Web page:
Spiced Apple Pie with Sourdough Crust

I have a confession.. I don’t love making pie. I’m not even that crazy about eating it. I much prefer other desserts such as cakes, cookies, muffins, and quickbreads. Pie has never really been a top priority for me.

My boyfriend, on the other hand, is pie-obsessed. The very mention of pie makes him salivate. Out of all the desserts I make, pie is his most requested. Thus, I’ve tried to come up with ways to ease the pie process, to make it more enjoyable for the both of us!

pieslice

One way I’ve improved my pie making experience is to use a food processor to mix the dough. It works flawlessly and leaves me with clean hands to boot! Simply add your dry ingredients and give them a whirl to combine. Pulse in your cold butter, add your liquid, and voilà! Perfect pie dough. 🙂

Another thing that has helped me enjoy making pie (rather than dreading it) is my silicone baking mat. If you don’t have one of these magical things, get one. They make rolling out pie crust (and a variety of other doughs) a BREEZE! Hardly any extra flour needed. Just roll it out and flip it onto your pie plate. Easy peasy.

piemat

The last thing that has really upped by pie game is the recipe I’m going to share with you now. You guys know how I love to add sourdough discard to nearly all my baked goods these days? This pie is no different. The sourdough in the pie really amplifies the crust and, especially in this recipe, creates a lovely contrast between sweet and sour. This crust is equally amazing in savory dishes as well!

Spiced Apple Pie with Sourdough Crust

piecompleted

Ingredients are organic, when available.

For the crust:

  • 2 cups all purpose flour
  • 1/2 cup coconut flour*
  • 1 tsp sea salt
  • 1 tsp coconut sugar
  • 2 sticks of COLD butter (1 cup), cubed
  • 1/4 cup sourdough discard (unfed, straight from fridge)**

*The coconut flour in this recipe makes the crust very tender and flaky. It also adds a hint of sweetness that is really desirable. If you do not have access to this flour, you can use all purpose or substitute another flour in it’s place such as whole wheat or spelt.

**This is an approximate measurement. The amount will depend on the hydration of your starter. I just add my 100% hydration starter to the food processor a little at a time until the dough forms a soft ball and clears the sides of the bowl.

For the apple filling:

  • 5-7 small apples, cored and diced
  • 1/2 stick butter (1/4 cup)
  • Juice of 1 lemon
  • 1/2 cup brown sugar
  • 1 tsp cinnamon
  • 1/4 tsp ground clove
  • 1/8 tsp freshly grated nutmeg
  • Pinch of sea salt
  • 3 tbs cornstarch + 3 tbs water, mixed well

Instructions:

Preheat the oven to 350 degrees F. Add the dry pie crust ingredients to a food processor and pulse to combine. Add your cold, cubed butter and pulse a few times. (You could alternatively do this by hand if you do not have a food processor. Your hands are always the best tools money can’t buy! 🙂 )

pieingredients

Next, add the sourdough discard while the food processor is running. Add enough starter until the dough clears the sides of the bowl and forms a ball. Remove the dough from the bowl and separate into two pieces. Form into discs, wrap with plastic wrap, and place in the freezer while you make the filling.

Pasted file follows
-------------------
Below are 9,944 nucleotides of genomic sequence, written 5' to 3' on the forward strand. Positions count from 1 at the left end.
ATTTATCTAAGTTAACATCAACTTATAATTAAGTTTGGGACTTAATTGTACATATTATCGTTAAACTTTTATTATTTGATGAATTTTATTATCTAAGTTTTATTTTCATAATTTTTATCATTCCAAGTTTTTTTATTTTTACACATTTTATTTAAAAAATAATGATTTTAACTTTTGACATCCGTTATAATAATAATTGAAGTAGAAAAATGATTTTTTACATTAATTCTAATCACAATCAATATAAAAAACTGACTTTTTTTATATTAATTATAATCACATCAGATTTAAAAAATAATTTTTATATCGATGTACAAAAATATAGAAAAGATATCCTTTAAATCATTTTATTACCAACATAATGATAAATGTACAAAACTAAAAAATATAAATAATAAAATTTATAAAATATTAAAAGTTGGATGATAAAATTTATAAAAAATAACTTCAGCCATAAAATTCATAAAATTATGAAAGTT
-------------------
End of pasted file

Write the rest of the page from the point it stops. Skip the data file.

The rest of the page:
piedoughdisc

To create the filling, heat a pan with butter on medium high. Add the diced apples and cook until they are just beginning to get tender. Add the lemon juice, brown sugar, and spices and stir well. After the juices begin to boil slightly, add the cornstarch/water mixure and turn the heat to low. The sauce should thicken rather quickly. Remove from heat and set aside.

piefilling

Remove the pie crusts from the freezer. Take one disc and roll it out on your pie mat (or a lightly floured surface) to a size that will fit in your pie pan. If you’re using a mat, simply flip the mat over on top of your pan and press the crust down gently. If you’re not using a mat, carefully fold over the crust and flip it onto your pan. Cut off any excess around the edges and prick the bottom of the crust with a fork. Parbake the crust for 15 minutes. I like to lay a piece of parchment on top of the crust and pour in about a pound or so of dried pinto beans. This will prevent the crust from bubbling up while it’s baking.

piecrusts

After the crust is parbaked, carefully remove the parchment paper and pinto beans (I use the paper to carefully create a type of funnel to pour the beans back into the jar I keep them in). Add the filling to the crust and set beside your work station. Roll out the second disc of dough and flip on top of your pie. Add any embellishments you like and make sure there’s at least a few holes on top for the steam to escape while baking.

pieprebaked

Bake for another 45 minutes, until the crust is lightly browned and filling is bubbling. You might have to cover the edges with some tin foil (or pie shields) about halfway through baking to prevent them from turning too brown.

Allow to cool sufficiently before slicing so pieces keep their shape. Serve with ice cream, freshly whipped cream, or, if you absolutely must, a slice of American cheese. 😉

Enjoy & happy baking!

~Samantha Sunshine

 

 

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